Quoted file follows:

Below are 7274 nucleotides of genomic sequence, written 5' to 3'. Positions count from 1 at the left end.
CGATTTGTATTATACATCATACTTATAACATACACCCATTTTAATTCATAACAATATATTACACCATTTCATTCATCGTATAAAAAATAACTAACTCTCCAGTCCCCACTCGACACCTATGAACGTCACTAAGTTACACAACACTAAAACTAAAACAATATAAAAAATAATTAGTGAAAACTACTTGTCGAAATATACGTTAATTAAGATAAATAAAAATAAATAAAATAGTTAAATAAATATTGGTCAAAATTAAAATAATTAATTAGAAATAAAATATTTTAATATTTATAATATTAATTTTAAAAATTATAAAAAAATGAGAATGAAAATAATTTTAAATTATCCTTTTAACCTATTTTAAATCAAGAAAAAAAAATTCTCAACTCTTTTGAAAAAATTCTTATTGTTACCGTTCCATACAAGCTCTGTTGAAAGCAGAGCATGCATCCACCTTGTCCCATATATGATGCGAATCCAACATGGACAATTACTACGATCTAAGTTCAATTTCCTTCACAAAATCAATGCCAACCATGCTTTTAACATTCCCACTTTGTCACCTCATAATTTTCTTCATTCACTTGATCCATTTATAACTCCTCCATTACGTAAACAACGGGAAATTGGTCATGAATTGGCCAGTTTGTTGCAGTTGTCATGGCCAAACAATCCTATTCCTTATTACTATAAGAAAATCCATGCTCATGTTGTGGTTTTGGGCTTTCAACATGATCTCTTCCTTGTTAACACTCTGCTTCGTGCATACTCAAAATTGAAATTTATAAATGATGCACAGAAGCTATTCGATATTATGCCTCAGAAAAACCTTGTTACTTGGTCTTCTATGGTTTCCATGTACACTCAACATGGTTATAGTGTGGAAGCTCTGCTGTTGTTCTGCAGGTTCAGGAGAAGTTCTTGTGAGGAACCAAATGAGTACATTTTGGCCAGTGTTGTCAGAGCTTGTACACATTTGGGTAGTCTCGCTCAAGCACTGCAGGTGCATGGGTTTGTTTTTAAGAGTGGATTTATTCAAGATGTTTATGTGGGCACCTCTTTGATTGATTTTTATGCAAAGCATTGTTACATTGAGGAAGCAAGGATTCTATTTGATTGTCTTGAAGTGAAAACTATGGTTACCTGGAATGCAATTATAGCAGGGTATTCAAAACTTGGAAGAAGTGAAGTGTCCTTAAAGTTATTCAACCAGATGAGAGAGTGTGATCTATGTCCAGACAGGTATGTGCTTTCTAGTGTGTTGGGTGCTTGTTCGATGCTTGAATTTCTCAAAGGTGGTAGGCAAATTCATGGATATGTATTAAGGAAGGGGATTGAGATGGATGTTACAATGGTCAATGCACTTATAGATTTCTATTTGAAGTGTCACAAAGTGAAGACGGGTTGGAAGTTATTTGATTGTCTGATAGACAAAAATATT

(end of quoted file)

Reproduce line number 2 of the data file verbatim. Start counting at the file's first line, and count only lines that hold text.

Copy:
CGATTTGTATTATACATCATACTTATAACATACACCCATTTTAATTCATAACAATATATTACACCATTTCATTCATCGTATAAAAAATAACTAACTCTCCAGTCCCCACTCGACACCTATGAACGTCACTAAGTTACACAACACTAAAACTAAAACAATATAAAAAATAATTAGTGAAAACTACTTGTCGAAATATACGTTAATTAAGATAAATAAAAATAAATAAAATAGTTAAATAAATATTGGTCAAAATTAAAATAATTAATTAGAAATAAAATATTTTAATATTTATAATATTAATTTTAAAAATTATAAAAAAATGAGAATGAAAATAATTTTAAATTATCCTTTTAACCTATTTTAAATCAAGAAAAAAAAATTCTCAACTCTTTTGAAAAAATTCTTATTGTTACCGTTCCATACAAGCTCTGTTGAAAGCAGAGCATGCATCCACCTTGTCCCATATATGATGCGAATCCAACATGGACAATTACTACGATCTAAGTTCAATTTCCTTCACAAAATCAATGCCAACCATGCTTTTAACATTCCCACTTTGTCACCTCATAATTTTCTTCATTCACTTGATCCATTTATAACTCCTCCATTACGTAAACAACGGGAAATTGGTCATGAATTGGCCAGTTTGTTGCAGTTGTCATGGCCAAACAATCCTATTCCTTATTACTATAAGAAAATCCATGCTCATGTTGTGGTTTTGGGCTTTCAACATGATCTCTTCCTTGTTAACACTCTGCTTCGTGCATACTCAAAATTGAAATTTATAAATGATGCACAGAAGCTATTCGATATTATGCCTCAGAAAAACCTTGTTACTTGGTCTTCTATGGTTTCCATGTACACTCAACATGGTTATAGTGTGGAAGCTCTGCTGTTGTTCTGCAGGTTCAGGAGAAGTTCTTGTGAGGAACCAAATGAGTACATTTTGGCCAGTGTTGTCAGAGCTTGTACACATTTGGGTAGTCTCGCTCAAGCACTGCAGGTGCATGGGTTTGTTTTTAAGAGTGGATTTATTCAAGATGTTTATGTGGGCACCTCTTTGATTGATTTTTATGCAAAGCATTGTTACATTGAGGAAGCAAGGATTCTATTTGATTGTCTTGAAGTGAAAACTATGGTTACCTGGAATGCAATTATAGCAGGGTATTCAAAACTTGGAAGAAGTGAAGTGTCCTTAAAGTTATTCAACCAGATGAGAGAGTGTGATCTATGTCCAGACAGGTATGTGCTTTCTAGTGTGTTGGGTGCTTGTTCGATGCTTGAATTTCTCAAAGGTGGTAGGCAAATTCATGGATATGTATTAAGGAAGGGGATTGAGATGGATGTTACAATGGTCAATGCACTTATAGATTTCTATTTGAAGTGTCACAAAGTGAAGACGGGTTGGAAGTTATTTGATTGTCTGATAGACAAAAATATT